Every Man His Own Lawyer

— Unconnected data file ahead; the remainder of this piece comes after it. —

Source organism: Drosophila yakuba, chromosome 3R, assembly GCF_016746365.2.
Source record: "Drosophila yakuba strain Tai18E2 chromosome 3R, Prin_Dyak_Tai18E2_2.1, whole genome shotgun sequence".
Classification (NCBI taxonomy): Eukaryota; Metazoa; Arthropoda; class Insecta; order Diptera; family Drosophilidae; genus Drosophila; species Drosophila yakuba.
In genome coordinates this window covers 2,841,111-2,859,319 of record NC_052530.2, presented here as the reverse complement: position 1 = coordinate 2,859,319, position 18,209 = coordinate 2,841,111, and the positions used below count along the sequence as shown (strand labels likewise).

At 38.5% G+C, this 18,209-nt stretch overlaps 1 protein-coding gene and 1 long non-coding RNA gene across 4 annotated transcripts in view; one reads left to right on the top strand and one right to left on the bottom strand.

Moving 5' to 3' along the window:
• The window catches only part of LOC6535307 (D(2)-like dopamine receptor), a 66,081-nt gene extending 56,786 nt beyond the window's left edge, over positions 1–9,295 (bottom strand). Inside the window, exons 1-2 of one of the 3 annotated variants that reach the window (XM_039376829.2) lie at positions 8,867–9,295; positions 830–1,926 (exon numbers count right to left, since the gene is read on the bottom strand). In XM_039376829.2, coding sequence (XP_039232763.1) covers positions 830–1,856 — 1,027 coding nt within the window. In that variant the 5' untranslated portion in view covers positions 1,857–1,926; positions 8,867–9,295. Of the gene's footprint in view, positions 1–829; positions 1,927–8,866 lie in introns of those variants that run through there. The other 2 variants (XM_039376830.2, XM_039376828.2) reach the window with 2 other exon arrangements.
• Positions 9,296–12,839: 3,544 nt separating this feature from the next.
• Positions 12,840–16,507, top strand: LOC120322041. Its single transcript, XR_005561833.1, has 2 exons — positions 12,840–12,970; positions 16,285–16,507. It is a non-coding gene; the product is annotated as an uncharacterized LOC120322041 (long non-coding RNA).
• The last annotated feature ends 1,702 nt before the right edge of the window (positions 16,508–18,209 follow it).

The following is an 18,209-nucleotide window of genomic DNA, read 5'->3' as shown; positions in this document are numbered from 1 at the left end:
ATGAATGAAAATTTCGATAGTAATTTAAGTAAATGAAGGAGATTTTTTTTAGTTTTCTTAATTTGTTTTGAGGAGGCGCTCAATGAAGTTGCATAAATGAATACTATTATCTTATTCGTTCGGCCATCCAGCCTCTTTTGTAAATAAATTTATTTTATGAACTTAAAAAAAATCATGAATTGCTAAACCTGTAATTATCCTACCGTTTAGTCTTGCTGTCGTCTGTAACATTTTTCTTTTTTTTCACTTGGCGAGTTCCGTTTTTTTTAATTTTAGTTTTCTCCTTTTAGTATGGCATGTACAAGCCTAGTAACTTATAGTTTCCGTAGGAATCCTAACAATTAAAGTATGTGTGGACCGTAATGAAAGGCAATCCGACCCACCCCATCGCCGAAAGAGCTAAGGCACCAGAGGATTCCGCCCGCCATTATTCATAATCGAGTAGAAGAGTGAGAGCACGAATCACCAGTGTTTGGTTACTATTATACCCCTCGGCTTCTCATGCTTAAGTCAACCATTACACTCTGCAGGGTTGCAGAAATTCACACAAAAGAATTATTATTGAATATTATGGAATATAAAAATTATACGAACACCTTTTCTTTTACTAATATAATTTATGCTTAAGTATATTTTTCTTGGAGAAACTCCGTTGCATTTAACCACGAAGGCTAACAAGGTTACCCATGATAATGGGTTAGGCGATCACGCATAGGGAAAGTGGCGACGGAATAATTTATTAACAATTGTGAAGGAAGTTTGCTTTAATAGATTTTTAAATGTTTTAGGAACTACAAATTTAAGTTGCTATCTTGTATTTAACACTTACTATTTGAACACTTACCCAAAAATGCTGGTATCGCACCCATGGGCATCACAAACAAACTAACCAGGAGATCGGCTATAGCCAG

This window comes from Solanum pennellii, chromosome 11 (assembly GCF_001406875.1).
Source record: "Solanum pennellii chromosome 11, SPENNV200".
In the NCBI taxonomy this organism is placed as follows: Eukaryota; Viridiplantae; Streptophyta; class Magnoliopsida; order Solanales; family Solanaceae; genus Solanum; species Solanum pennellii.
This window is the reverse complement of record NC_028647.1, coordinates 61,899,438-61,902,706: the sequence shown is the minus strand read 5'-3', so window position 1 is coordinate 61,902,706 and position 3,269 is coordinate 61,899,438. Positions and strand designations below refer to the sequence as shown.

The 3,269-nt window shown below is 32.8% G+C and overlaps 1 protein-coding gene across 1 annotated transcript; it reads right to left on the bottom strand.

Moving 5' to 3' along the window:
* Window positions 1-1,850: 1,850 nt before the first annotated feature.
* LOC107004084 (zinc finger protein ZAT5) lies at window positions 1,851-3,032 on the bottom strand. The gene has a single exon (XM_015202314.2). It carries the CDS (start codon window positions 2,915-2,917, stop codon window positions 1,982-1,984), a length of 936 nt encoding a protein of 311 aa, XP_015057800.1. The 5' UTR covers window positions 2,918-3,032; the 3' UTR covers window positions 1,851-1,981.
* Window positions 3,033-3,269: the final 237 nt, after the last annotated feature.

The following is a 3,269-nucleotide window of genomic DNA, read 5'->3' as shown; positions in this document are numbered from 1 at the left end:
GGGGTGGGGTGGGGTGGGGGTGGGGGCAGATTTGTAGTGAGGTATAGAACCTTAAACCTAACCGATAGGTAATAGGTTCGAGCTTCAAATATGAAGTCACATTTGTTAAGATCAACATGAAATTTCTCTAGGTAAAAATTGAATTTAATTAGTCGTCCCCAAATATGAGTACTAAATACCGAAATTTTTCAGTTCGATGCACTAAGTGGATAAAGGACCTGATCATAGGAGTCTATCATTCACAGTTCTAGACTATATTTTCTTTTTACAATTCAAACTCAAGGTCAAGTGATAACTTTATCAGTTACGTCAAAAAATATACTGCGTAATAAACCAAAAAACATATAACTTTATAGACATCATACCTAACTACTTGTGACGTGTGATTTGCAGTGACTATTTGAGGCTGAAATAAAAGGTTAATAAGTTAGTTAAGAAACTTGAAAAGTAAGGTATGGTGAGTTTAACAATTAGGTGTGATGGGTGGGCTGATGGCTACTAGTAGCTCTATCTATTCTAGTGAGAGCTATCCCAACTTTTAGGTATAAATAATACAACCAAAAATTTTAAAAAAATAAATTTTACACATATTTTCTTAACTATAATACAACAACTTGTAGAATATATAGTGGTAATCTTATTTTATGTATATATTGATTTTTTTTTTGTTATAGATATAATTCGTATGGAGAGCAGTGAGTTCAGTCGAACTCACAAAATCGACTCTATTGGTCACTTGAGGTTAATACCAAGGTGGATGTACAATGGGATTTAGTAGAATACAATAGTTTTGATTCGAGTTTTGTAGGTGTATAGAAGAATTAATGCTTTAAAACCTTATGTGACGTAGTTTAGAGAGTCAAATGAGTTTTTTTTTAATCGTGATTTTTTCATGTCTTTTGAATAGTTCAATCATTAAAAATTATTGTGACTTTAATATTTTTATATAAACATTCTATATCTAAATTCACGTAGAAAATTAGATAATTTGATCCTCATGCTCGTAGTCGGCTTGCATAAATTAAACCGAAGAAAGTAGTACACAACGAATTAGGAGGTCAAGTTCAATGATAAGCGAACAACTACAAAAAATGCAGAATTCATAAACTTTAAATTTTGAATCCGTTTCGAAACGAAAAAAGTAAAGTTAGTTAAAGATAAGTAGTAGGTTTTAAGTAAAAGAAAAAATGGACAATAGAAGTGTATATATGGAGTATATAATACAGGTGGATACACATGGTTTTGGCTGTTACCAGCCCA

A SMARTER trader, a keener appreciator of the tendencies to rise or fall in colonial produce—sugars more especially—than John Linden, of Mincing Lane, it would have been difficult to point out in the wide city of London. He was not so immensely rich as many others engaged in the same merchant-traffic as himself; nothing at all like it, indeed, for I doubt that he could at any time have been esteemed worth more than from eighty to ninety thousand pounds; but his transactions, although limited in extent when compared with those of the mammoth colonial houses, almost always returned more or less of profit; the result of his remarkable keenness and sagacity in scenting hurricanes, black insurrections, and emancipation bills, whilst yet inappreciable, or deemed afar off, by less sensitive organizations. At least to this wonderful prescience of future sugar-value did Mr. Linden himself attribute his rise in the world, and gradual increase in rotundity, riches, and respectability. This constant success engendered, as it is too apt to do, inordinate egotism, conceit, self-esteem, vanity. There was scarcely a social, governmental, or economical problem which he did not believe himself capable of solving as easily as he could eat his dinner when hungry. Common-sense business-habits—his favourite phrase—he believed to be quite sufficient for the elucidation of the most difficult question in law, physic, or divinity. The science of law, especially, he held to be an alphabet which any man—of common sense and business habits—could as easily master as he could count five on his fingers; and there was no end to his ridicule of the men with horse-hair head-dresses, and their quirks, quiddits, cases, tenures, and such-like devil’s lingo. Lawyers, according to him, were a set of thorough humbugs and impostors, who gained their living by false pretence—that of affording advice and counsel, which every sane man could better render himself. He was unmistakably mad upon this subject, and he carried his insane theory into practice. He drew his own leases, examined the titles of some house-property he purchased, and set his hand and seal to the final deeds, guided only by his own common-sense spectacles. Once he bid, at the Auction Mart, as high as fifty-three thousand pounds for the Holmford estate, Herefordshire; and had he not been outbidden by young Palliser, son of the then recently-deceased eminent distiller, who was eager to obtain the property, with a view to a seat in parliament, which its possession was said to almost insure—he would, I had not at the time the slightest doubt, have completed the purchase, without for a moment dreaming of submitting the vender’s title to the scrutiny of a professional adviser. Mr. Linden, I should mention, had been for some time desirous of resigning his business in Mincing Lane to his son, Thomas Linden, the only child born to him by his long-since deceased wife, and of retiring, an estated squirearch, to the otium cum, or sine dignitate, as the case might be, of a country life; and this disposition had of late been much quickened by daily-increasing apprehensions of negro emancipation and revolutionary interference with differential duties—changes which, in conjunction with others of similar character, would infallibly bring about that utter commercial ruin which Mr. Linden, like every other rich and about-to-retire merchant or tradesman whom I have ever known, constantly prophesied to be near at hand and inevitable.